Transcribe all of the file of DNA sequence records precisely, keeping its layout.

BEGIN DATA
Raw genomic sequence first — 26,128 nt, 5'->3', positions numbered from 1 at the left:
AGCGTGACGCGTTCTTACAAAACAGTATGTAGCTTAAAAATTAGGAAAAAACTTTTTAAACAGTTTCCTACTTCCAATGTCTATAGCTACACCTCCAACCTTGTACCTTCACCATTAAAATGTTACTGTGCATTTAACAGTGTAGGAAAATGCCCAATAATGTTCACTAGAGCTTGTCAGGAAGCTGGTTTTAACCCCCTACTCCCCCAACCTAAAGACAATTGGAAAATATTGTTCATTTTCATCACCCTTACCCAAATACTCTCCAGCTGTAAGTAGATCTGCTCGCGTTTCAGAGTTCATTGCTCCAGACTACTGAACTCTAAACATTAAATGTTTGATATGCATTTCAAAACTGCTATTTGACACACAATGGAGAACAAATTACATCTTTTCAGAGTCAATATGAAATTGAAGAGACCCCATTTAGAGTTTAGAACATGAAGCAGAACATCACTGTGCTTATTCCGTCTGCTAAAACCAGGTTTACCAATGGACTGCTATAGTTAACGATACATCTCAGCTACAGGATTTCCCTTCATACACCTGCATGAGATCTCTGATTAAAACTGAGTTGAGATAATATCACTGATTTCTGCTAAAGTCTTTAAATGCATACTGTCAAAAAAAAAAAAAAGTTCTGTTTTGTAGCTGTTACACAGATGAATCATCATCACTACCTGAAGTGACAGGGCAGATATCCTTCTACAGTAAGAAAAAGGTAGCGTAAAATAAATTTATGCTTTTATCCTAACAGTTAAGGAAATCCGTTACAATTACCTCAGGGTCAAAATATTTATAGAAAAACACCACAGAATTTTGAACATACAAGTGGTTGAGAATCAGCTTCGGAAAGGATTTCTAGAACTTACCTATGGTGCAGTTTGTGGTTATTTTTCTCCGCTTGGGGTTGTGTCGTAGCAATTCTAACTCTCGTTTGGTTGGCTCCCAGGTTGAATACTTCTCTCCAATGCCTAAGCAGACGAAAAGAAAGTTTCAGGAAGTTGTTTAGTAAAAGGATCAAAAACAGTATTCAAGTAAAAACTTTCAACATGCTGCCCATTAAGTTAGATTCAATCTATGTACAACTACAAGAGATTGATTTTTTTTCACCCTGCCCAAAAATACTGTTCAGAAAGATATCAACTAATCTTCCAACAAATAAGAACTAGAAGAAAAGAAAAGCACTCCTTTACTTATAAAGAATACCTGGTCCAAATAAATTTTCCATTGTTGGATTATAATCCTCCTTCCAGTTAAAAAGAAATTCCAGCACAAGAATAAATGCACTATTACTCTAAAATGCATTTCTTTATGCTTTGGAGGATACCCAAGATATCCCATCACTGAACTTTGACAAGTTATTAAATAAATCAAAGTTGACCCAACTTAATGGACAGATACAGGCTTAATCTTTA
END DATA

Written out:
Raw genomic sequence first — 26,128 nt, 5'->3', positions numbered from 1 at the left:
AGCGTGACGCGTTCTTACAAAACAGTATGTAGCTTAAAAATTAGGAAAAAACTTTTTAAACAGTTTCCTACTTCCAATGTCTATAGCTACACCTCCAACCTTGTACCTTCACCATTAAAATGTTACTGTGCATTTAACAGTGTAGGAAAATGCCCAATAATGTTCACTAGAGCTTGTCAGGAAGCTGGTTTTAACCCCCTACTCCCCCAACCTAAAGACAATTGGAAAATATTGTTCATTTTCATCACCCTTACCCAAATACTCTCCAGCTGTAAGTAGATCTGCTCGCGTTTCAGAGTTCATTGCTCCAGACTACTGAACTCTAAACATTAAATGTTTGATATGCATTTCAAAACTGCTATTTGACACACAATGGAGAACAAATTACATCTTTTCAGAGTCAATATGAAATTGAAGAGACCCCATTTAGAGTTTAGAACATGAAGCAGAACATCACTGTGCTTATTCCGTCTGCTAAAACCAGGTTTACCAATGGACTGCTATAGTTAACGATACATCTCAGCTACAGGATTTCCCTTCATACACCTGCATGAGATCTCTGATTAAAACTGAGTTGAGATAATATCACTGATTTCTGCTAAAGTCTTTAAATGCATACTGTCAAAAAAAAAAAAAAGTTCTGTTTTGTAGCTGTTACACAGATGAATCATCATCACTACCTGAAGTGACAGGGCAGATATCCTTCTACAGTAAGAAAAAGGTAGCGTAAAATAAATTTATGCTTTTATCCTAACAGTTAAGGAAATCCGTTACAATTACCTCAGGGTCAAAATATTTATAGAAAAACACCACAGAATTTTGAACATACAAGTGGTTGAGAATCAGCTTCGGAAAGGATTTCTAGAACTTACCTATGGTGCAGTTTGTGGTTATTTTTCTCCGCTTGGGGTTGTGTCGTAGCAATTCTAACTCTCGTTTGGTTGGCTCCCAGGTTGAATACTTCTCTCCAATGCCTAAGCAGACGAAAAGAAAGTTTCAGGAAGTTGTTTAGTAAAAGGATCAAAAACAGTATTCAAGTAAAAACTTTCAACATGCTGCCCATTAAGTTAGATTCAATCTATGTACAACTACAAGAGATTGATTTTTTTTCACCCTGCCCAAAAATACTGTTCAGAAAGATATCAACTAATCTTCCAACAAATAAGAACTAGAAGAAAAGAAAAGCACTCCTTTACTTATAAAGAATACCTGGTCCAAATAAATTTTCCATTGTTGGATTATAATCCTCCTTCCAGTTAAAAAGAAATTCCAGCACAAGAATAAATGCACTATTACTCTAAAATGCATTTCTTTATGCTTTGGAGGATACCCAAGATATCCCATCACTGAACTTTGACAAGTTATTAAATAAATCAAAGTTGACCCAACTTAATGGACAGATACAGGCTTAATCTTTA